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Iraq war draws attention from 9th District candidates

The war in Iraq should be on the top priorities for the president and Congress, according to 35 percent of Americans polled by Gallup in May.
Tuesday, July 29, 2008 | 6:28 p.m. CDT; updated 12:30 a.m. CST, Wednesday, November 26, 2008

COLUMBIA - Since the 2003 invasion of Iraq and the more recent troop surge of 2007, the issue has weighed heavily on voters' - and candidates' - minds. Much of the debate has centered around whether and when American troops should be withdrawn, whether a specific timetable for their withdrawal should be established, how much more money the country can afford to pour into the effort and how much good the United States is doing there. Candidates for the 9th District seat in the U.S. House of Representatives have very different takes.

 

Democrats' stances

For several Democrats in the race, the war in Iraq is an issue that involves the economy as well as the military and foreign policy.

Former Missouri Public Service Commission Chairman Steve Gaw said the United States should work with the international community to stabilize the Middle East.

"The region is important to the world, not just to the U.S., and I believe that we can get that done, but we're going to have to be serious about it, and we're going to have to let the rest of the world know we're serious about that," he said.

State Rep. Judy Baker, D-Columbia, said it is time to withdraw troops from Iraq, but it must be done responsibly.

"I don't know that we're going to know what the situation on the ground is going to be next January when I take office," she said. "There's a certain point in time you've got to say, ‘Now is the time for you to stand.' Iraq is sitting on surpluses while we're sitting on deficits. So, you know, it is probably time to make them accountable for their own security."

Marion County Presiding Commissioner Lyndon Bode said that leaving Iraq is an important goal to work toward but that setting a time frame for withdrawal is not a good strategy.

"I think if we did that it would just open the opportunity (for the insurgency) to sit back and then, when we leave, take over the country," he said.

Former state Sen. Ken Jacob said he would vote to fund the withdrawal from Iraq under "the fastest possible plan" and to cut funding for the war because there is "no military objective for us to be there."


Republicans' stances

All the Republicans said they consider keeping some sort of military presence in Iraq to be an important matter of national security. .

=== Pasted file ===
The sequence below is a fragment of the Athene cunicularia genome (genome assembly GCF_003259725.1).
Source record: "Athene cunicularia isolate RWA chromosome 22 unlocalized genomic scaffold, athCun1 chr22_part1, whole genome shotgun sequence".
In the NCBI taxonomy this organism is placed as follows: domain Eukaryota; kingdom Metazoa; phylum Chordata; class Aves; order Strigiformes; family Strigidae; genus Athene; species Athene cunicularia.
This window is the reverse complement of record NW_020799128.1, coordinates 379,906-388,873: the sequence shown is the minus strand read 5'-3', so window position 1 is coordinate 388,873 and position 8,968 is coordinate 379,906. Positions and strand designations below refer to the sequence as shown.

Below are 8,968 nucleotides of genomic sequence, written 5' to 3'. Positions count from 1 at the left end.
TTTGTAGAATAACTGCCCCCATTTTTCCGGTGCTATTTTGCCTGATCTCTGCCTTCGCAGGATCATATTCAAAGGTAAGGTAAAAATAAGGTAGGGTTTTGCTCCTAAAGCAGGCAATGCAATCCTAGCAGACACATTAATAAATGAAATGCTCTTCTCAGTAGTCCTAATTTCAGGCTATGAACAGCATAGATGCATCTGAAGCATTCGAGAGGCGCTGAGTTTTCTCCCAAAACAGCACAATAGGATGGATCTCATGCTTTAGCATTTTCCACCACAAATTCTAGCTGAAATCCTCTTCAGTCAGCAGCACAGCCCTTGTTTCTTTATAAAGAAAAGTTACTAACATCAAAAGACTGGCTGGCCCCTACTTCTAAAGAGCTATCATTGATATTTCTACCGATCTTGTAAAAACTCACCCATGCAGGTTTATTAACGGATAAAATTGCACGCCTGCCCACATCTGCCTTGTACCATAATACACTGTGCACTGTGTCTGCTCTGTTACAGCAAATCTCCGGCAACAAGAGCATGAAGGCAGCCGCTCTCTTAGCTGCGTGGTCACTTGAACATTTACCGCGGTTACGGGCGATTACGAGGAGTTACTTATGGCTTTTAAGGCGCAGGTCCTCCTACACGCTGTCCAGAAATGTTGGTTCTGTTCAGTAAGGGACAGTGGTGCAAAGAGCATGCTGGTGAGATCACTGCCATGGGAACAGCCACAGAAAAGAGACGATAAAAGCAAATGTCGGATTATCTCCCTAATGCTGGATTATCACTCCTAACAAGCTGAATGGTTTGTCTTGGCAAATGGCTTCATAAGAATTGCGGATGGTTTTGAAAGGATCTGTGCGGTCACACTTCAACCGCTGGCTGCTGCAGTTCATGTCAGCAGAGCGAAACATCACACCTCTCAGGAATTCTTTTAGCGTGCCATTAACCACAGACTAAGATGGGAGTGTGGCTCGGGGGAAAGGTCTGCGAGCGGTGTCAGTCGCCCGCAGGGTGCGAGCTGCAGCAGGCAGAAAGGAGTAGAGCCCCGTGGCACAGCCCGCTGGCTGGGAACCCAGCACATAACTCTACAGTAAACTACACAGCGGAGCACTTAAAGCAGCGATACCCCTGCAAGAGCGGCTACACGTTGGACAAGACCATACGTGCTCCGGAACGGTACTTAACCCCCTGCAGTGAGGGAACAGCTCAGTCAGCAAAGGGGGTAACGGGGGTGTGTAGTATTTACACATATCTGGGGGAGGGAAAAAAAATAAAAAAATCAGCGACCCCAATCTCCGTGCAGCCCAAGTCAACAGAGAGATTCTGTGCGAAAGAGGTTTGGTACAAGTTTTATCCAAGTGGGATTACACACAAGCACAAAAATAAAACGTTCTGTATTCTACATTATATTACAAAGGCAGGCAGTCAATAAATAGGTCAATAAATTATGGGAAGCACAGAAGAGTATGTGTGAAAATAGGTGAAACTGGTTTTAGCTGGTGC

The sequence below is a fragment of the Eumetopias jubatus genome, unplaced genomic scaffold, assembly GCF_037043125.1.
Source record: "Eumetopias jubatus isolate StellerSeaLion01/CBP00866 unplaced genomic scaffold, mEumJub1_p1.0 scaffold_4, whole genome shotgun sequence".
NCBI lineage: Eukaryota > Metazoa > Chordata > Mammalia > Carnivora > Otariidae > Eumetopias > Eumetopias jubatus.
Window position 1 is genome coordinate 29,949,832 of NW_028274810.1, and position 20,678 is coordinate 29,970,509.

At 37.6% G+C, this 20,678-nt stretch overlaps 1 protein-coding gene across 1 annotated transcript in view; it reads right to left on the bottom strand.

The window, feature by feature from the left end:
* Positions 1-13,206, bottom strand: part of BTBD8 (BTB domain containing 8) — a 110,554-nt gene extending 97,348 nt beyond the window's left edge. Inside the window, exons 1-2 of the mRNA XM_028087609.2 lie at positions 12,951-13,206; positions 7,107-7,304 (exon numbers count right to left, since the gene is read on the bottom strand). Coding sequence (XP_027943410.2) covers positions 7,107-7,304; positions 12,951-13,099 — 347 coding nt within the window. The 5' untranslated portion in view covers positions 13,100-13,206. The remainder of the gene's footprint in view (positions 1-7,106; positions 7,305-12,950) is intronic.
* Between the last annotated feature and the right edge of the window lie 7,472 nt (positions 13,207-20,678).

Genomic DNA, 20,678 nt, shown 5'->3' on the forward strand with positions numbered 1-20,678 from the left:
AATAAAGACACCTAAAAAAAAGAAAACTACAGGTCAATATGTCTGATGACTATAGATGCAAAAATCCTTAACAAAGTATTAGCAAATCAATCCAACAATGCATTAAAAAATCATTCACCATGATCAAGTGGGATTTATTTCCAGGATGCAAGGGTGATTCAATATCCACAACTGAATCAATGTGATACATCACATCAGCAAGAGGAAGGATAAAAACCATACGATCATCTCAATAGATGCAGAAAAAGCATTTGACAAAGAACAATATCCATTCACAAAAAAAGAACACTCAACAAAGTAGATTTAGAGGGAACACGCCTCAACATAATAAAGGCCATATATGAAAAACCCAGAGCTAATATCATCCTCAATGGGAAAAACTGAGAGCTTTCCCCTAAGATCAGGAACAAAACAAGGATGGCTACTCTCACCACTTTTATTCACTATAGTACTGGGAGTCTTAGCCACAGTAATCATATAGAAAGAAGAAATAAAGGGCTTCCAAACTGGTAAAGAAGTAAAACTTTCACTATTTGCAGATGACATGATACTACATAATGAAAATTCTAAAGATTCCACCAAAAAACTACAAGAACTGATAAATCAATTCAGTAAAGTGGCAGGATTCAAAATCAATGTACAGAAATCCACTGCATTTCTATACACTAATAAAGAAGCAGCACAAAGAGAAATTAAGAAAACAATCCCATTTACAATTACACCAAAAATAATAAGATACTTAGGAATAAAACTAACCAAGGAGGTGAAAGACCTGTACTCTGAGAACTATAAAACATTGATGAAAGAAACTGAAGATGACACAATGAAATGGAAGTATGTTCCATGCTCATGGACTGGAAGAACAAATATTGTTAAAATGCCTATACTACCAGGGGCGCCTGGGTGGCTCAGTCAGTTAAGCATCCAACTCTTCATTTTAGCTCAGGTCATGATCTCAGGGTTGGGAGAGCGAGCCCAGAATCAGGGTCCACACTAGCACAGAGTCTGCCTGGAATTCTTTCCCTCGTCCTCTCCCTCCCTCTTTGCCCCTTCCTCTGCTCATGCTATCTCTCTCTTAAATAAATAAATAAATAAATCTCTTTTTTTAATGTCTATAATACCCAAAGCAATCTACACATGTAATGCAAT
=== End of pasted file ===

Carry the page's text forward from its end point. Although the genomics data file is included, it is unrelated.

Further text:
State Rep. Bob Onder, R-Lake St. Louis, said he opposes a strict timetable for withdrawal.

"Whatever people's thoughts are about whether we should have gone into Iraq in the first place, at present, it would be a mistake to cut and run and leave Iraq in control of the terrorists," he said.

Onder added that he thinks the present policy, specifically the troop surge, is succeeding and that, at present, we should be able to reduce troop levels in Iraq.

Blaine Luetkemeyer, former director of the Missouri Division of Tourism, also said he thinks the policy, specifically the latest troop surge, is working. He also said the new Iraqi government has been extremely successful and that the United States should continue to give them the tools to do so.

"They're fighting with words instead of guns and knives," Luetkemeyer said. "That's what we do here in this country. They're doing it right now."

He said that he thinks "we have won the political war" and that the rest will be won eventually.

On the other hand, St. Peters resident Dan Bishir said he thinks the Army has already won the actual war but that the Iraqi culture was misunderstood.

"We're straightening that out now," he said. "I think that we're doing a pretty good job in a lot of areas in Iraq."

He said it would be a mistake to "give Iran free access to a partially reconstructed Iraq."

State Rep. Danie Moore, R-Fulton, likened pulling troops out to what happened after the United States pulled troops out of Vietnam.

"We've made some mistakes, and we've done some good, but we can't walk away now," she said.

Moore said that ideally the United States would maintain a base of operations but would step back into a more advisory role as soon as possible.

Brock Olivo, a former MU and NFL football player, said the results of an immediate troop pullout could be "catastrophic."

"Regardless of why we're there and how we got there, we have to take responsible steps leading up to the end of this war," he said.

"The bottom line: We have to listen to boots on the ground," he said, referring to the need to listen to soldiers and generals.

He emphasized that his first priority would be to support the troops in any way necessary.


Libertarian's stance

Tamara Millay said ending the war in Iraq is a top priority because it is an economic drain and puts U.S. soldiers in harm's way. She said she was against the war before it began ­- in fact, she was arrested for obstructing a public thoroughfare in 2002 when she attempted to block the shipment of Boeing cruise missiles to a St. Charles factory. She said it's time to withdraw.

"The situation has deteriorated into a civil war, and there's no way for us to achieve victory in that situation," she said.

 


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